Matthew 7:16 “By their fruit you will recognize them. Do people pick grapes from thorn bushes, or figs from thistles?”
No more sacrifice for sins?
When he says, ‘there is no more sacrifice for sin,‘ he is not saying that Christ’s sacrifice becomes void, though you could see it that way from one perspective, but rather what he is saying is that since Christ has become the end to animal sacrifices, you cannot find a sacrifice in any other place besides the one you rejected in Christ. If those who have heard the good news of the gospel preached to them continually and deliberately ignore it for their own rituals, there is no other sacrifice left to cover them, they are under the judgment of God.
Enemies of God
These pious Jews have no more sacrifice because Jesus has done away with it (one can’t be forgiven on that basis anymore) and they are considered enemies of God. So its clear he is not talking to Christians. A christian cannot be an enemy of God because Christ’s sacrifice has reconciled him.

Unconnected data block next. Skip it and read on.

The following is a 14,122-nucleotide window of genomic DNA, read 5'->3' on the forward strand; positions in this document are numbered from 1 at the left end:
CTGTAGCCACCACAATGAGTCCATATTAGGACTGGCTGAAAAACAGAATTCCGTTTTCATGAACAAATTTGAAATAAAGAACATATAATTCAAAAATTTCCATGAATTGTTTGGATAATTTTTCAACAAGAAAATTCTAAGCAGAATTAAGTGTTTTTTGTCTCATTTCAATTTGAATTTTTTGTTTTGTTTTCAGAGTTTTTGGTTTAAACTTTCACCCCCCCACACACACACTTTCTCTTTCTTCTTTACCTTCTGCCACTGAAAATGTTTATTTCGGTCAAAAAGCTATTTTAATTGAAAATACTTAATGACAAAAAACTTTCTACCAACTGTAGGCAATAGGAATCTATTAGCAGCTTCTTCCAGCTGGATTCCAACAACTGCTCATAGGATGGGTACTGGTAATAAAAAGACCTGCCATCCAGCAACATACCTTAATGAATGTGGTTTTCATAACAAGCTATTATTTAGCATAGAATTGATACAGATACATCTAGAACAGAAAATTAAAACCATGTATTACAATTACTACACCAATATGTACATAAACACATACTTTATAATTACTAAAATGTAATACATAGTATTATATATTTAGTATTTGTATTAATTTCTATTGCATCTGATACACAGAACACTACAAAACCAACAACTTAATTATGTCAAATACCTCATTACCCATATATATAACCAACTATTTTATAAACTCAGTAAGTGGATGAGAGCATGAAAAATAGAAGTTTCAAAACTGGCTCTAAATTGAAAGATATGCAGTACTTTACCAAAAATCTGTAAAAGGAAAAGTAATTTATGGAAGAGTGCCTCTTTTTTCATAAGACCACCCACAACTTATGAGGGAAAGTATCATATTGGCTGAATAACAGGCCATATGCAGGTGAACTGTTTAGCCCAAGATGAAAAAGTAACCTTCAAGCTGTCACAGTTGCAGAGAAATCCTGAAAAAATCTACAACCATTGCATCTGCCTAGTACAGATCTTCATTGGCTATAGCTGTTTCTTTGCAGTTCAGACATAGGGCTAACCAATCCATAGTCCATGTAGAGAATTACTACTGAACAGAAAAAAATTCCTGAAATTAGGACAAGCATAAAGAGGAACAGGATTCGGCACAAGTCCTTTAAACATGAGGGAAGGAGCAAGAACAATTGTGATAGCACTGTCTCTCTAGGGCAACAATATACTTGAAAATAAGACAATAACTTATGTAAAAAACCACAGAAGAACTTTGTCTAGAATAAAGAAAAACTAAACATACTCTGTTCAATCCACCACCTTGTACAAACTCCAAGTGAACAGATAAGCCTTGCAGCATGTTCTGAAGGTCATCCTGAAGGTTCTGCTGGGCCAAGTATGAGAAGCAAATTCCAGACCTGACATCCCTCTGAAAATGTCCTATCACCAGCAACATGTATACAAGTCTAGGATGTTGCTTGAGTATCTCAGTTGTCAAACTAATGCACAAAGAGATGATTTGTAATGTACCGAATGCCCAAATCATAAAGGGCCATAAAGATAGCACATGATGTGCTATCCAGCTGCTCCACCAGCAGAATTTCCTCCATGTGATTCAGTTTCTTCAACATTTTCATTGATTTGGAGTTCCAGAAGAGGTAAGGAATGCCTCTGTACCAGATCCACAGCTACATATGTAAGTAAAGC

Romans 5:10 “For if, when we were God’s enemies, we were reconciled to him through the death of his Son, how much more, having been reconciled, shall we be saved through his life!”
How are we saved? Through his life. This is because Jesus’s life is a guarantee of the righteousness he’s given us. Because he’s died to the imputation of sin once and for all and cannot die again, you also have died to the imputation of sin once and for all and cannot die again.
Romans 6:11 “The death he died, he died to sin once for all; but the life he lives, he lives to God. In the same way, count yourselves dead to sin but alive to God in Christ Jesus.”
Is he talking about the power of sin in the sense of living holy? He talks about that shortly after. Actually you must ask, how did Christ die to sin? Did Christ die to sinful desires? Did he overcome the lust that was in him? No! Christ was perfect. He died to the reckoning and punishment of your sin. We have died in the same manner. Now his life is a guarantee that we are forever righteous.
1 John 2:1 “My dear children, I am writing this to you so that you will not sin. But if anyone does sin, we have an advocate who pleads our case before the Father. He is Jesus Christ, the one who is truly righteous”
Colossians 1: “21Once you were alienated from God and were enemies in your minds because off your evil behavior. 22But now he has reconciled you by Christ’s physical body through death to present you holy in his sight, without blemish and free from accusation”
Now let get back on track. If he is calling these deliberate sinners “enemies of God”, then it stands to reason that they were never reconciled to him through Jesus. You may say when he says,
“26 If we deliberately keep on sinning…“